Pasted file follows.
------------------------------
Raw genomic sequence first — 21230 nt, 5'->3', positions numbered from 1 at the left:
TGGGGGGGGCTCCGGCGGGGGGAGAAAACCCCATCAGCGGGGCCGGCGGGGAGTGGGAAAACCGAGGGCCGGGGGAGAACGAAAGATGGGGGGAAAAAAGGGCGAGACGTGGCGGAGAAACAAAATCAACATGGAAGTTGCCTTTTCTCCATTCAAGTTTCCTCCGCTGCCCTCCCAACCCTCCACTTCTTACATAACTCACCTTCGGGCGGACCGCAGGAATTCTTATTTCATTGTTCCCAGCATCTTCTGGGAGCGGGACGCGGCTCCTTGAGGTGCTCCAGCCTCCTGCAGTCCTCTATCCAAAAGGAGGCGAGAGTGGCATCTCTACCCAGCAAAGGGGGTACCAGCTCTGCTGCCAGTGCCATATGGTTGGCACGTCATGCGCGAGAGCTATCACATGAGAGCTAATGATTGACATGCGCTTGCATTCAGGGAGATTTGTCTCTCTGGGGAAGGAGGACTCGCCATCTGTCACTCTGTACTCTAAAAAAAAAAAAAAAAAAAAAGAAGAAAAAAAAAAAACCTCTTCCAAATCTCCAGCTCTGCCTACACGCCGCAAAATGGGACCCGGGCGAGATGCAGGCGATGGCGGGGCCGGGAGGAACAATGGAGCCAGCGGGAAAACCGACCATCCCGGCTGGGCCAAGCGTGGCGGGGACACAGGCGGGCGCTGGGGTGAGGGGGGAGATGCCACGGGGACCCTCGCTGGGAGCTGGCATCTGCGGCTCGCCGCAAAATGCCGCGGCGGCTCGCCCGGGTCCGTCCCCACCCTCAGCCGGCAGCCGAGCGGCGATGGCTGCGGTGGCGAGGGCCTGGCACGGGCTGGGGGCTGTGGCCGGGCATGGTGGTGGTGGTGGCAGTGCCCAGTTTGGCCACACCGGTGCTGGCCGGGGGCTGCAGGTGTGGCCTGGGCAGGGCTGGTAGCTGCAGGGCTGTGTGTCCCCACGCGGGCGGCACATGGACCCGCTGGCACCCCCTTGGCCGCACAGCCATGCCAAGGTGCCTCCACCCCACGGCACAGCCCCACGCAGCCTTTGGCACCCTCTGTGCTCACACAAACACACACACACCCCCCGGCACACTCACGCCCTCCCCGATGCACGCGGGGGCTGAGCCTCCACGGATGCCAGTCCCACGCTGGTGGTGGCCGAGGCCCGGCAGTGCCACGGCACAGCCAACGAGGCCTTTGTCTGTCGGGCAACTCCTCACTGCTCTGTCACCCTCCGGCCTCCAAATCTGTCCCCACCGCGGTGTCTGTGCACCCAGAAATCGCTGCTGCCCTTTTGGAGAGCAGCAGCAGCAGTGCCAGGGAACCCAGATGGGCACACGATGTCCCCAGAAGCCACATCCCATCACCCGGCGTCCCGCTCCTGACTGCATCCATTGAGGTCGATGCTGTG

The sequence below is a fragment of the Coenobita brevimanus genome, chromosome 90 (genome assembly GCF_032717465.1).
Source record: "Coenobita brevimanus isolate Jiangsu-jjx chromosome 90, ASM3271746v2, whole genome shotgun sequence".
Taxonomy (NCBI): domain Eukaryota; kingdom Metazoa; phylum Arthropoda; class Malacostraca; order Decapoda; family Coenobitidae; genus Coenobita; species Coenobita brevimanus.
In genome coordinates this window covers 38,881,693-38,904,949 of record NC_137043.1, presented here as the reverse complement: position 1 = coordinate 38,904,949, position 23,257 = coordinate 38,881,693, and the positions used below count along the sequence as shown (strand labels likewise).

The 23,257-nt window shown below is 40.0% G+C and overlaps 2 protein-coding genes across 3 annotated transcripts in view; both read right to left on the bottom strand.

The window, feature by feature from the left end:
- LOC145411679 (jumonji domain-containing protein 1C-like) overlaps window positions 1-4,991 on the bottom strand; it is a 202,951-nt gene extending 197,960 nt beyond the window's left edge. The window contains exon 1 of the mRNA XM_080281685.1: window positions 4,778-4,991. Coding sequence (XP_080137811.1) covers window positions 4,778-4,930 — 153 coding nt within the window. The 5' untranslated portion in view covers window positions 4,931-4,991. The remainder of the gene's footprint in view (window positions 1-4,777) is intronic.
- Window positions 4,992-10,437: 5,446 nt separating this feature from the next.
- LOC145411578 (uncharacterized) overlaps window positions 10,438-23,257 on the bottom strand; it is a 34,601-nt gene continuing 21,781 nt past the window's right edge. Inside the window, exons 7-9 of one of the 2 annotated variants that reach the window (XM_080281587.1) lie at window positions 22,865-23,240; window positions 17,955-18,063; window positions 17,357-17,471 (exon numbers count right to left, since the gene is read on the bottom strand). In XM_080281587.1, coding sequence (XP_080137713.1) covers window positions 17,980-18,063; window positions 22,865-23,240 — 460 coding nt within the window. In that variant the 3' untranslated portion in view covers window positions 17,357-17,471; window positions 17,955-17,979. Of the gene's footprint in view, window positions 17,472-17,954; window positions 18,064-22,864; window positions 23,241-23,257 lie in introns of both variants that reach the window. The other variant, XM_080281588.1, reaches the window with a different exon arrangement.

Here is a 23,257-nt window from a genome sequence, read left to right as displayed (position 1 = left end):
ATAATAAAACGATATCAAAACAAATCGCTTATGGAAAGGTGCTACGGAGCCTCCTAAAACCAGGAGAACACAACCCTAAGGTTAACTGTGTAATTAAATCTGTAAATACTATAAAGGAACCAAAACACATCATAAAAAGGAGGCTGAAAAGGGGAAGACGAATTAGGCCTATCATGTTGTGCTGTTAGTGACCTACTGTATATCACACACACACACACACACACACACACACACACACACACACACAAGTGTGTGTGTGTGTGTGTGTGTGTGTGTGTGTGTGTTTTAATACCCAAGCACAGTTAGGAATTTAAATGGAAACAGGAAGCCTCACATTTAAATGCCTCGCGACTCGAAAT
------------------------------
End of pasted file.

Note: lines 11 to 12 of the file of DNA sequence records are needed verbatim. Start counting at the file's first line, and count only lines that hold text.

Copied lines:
- LOC145411578 (uncharacterized) overlaps window positions 10,438-23,257 on the bottom strand; it is a 34,601-nt gene continuing 21,781 nt past the window's right edge. Inside the window, exons 7-9 of one of the 2 annotated variants that reach the window (XM_080281587.1) lie at window positions 22,865-23,240; window positions 17,955-18,063; window positions 17,357-17,471 (exon numbers count right to left, since the gene is read on the bottom strand). In XM_080281587.1, coding sequence (XP_080137713.1) covers window positions 17,980-18,063; window positions 22,865-23,240 — 460 coding nt within the window. In that variant the 3' untranslated portion in view covers window positions 17,357-17,471; window positions 17,955-17,979. Of the gene's footprint in view, window positions 17,472-17,954; window positions 18,064-22,864; window positions 23,241-23,257 lie in introns of both variants that reach the window. The other variant, XM_080281588.1, reaches the window with a different exon arrangement.

Here is a 23,257-nt window from a genome sequence, read left to right as displayed (position 1 = left end):